HEART UK says BBC coconut oil claim not to be trusted
HEART UK are very concerned regarding the latest coverage of coconut - See article here. The idea that consuming coconut oil lowers cholesterol made by the BBC programme ‘Trust me I’m a Doctor’, is both misleading, unhelpful and not to be trusted.
The majority of respected scientific evidence shows that the saturated fats in coconut oil raise the ‘bad’ cholesterol (LDL) and the very limited experiment in the programme is misleading viewers to believe that coconut oil has beneficial effects on cholesterol.
HEART UK is delighted to see that the media are encouraging the use of olive oil and discouraging the use of butter because of their effects on blood cholesterol.
Coconut oil, unlike most vegetable oils, is solid at room temperature and is 85% saturated fat which when compared to butter at 52% and lard at 40% saturated fat puts it into context.
Some have argued that coconut oil contains a large amount of medium chain fats which are metabolised differently – however the predominant fats in coconut oils are Lauric acid, Myristic acid and Palmitic acid all of which are classified as long chain saturated fats and all have been shown to raise the level of damaging LDL cholesterol in the blood.
The programme cited an ad hoc experiment of around 50 people with a three way design which was of short duration and un-blinded. So only a very small number of people took coconut oil (around 16) for a short period of time and all of these knew that they were taking coconut oil. It is our understanding that there was no control over the rest of the diet and therefore the total amount of calories, macronutrients and individual foods consumed, all of which may have been influenced by the addition of coconut oil to the diet and which may have ultimately influenced blood cholesterol levels. This type of study, being of such poor quality, would not be published or cited in any reputable scientific review of the health effects of coconut oil.
Small variations in cholesterol resulting from changes in diet can be difficult to demonstrate due to the variability in many factors including:
- Normal variation in testing of approximately 7% (i.e. a mean total cholesterol of 6.5 mmol/L can ﬂuctuate by ± 0.5 mmol/L within a single day).
- The menstrual cycle (cholesterol can peak mid cycle)
- Seasonal variations can lead to changes in cholesterol levels perhaps reflecting a change in dietary pattern or body composition
- Variations due to changes in body weight and BMI
- Inter-laboratory variations
- Illness or trauma which can reduce cholesterol levels
- Other metabolic conditions, medicines or lifestyle interventions such as stopping smoking or being physically active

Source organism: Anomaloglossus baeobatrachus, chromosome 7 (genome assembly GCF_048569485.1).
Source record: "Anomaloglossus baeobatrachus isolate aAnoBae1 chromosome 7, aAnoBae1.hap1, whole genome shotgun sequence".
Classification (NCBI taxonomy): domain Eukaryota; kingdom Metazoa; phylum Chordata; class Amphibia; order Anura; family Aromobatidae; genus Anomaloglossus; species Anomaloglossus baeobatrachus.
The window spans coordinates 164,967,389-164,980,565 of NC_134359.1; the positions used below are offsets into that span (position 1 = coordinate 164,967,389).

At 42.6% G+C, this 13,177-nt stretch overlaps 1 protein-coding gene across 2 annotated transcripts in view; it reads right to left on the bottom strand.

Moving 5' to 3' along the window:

HEART UK, the UK government, and most dietetically qualified health professionals currently recommend that coconut oil should be used very sparingly, if at all, and ideally replaced by a vegetable fat such as sunflower oil, olive oil or rapeseed oil. Creamed and desiccated coconut contain around 60-70% fat of which most is saturated fat; so these should also only be consumed occasionally or in small amounts as part of an overall healthy diet.
There is a lack of human research that focuses specifically on coconut oil, however all the best evidence that we have is consistent in indicating that coconut oil raises LDL cholesterol as well as total cholesterol in contrast to unsaturated fats which lower LDL cholesterol.
According to the National Diet and Nutrition Survey the UK population is currently eating more that the dietary recommendations for saturated fat. The Scientific Advisory Committee on Nutrition (SACN) are currently reviewing the role of saturated fat in heart health and HEART UK look forward to seeing the results of their extensive review of this subject.
HEART UK has expertise is cholesterol and indeed other blood fats, with some of the UK leading lipidology and dietitians on our Board and committees. We host an annual scientific conference which attracts an international delegation of experts and last year included a keynote speaker session on the research surrounding the role diet plays in cholesterol management and the importance of decreasing the intake of trans and saturated fatty acids and maintaining a healthy weight.
Mensink RP (2016)
Effects of saturated fatty acids on serum lipids and lipoproteins: a systematic review and regression analysis
World Health Organisation
Sanders, Thomas AB
Fat and Fatty Acid Intake and Metabolic Effects in the Human Body
Ann Nutr Metab 2009;55:162–172 DOI: 10.1159/000229001
Sanders, Thomas AB
Conference on ‘Dietary strategies for the management of cardiovascular risk’ Reappraisal of SFA and cardiovascular risk
Proceedings of the Nutrition Society, 2013 doi: 10.1017/S0029665113003364
Temme Elizabeth HM, Mensink Ronald P, Hornstra Gerald
Comparison of the effects of diets enriched with lauric, palmitic or oleic acids on serum lipids and lipoproteins in healthy men and women
Am J Clin Nutr 1996; 63: 897-903
Zock P L, de Vries J H, Katan M B
Impact of Myristic versus palmitic acid on serum lipid and lipoproteins levels in health men and women
Arterioscler Thromb Vasc Biol 1994;14:567-575 doi: 10.1161/01.ATV.14.4.567
Committee on Medical Aspects of Food Policy
Dietary Reference Values for Food Energy and Nutrients for the United Kingdom
DH RHSS41: HMSO 1991
European Food safety Authority (EFSA)
2010 Scientific Opinion on Dietary Reference Values for Fats
EFSA Journal 2010; 8(3):1461 [107 pp.]. doi: 10.2903/j.efsa.2010.1461
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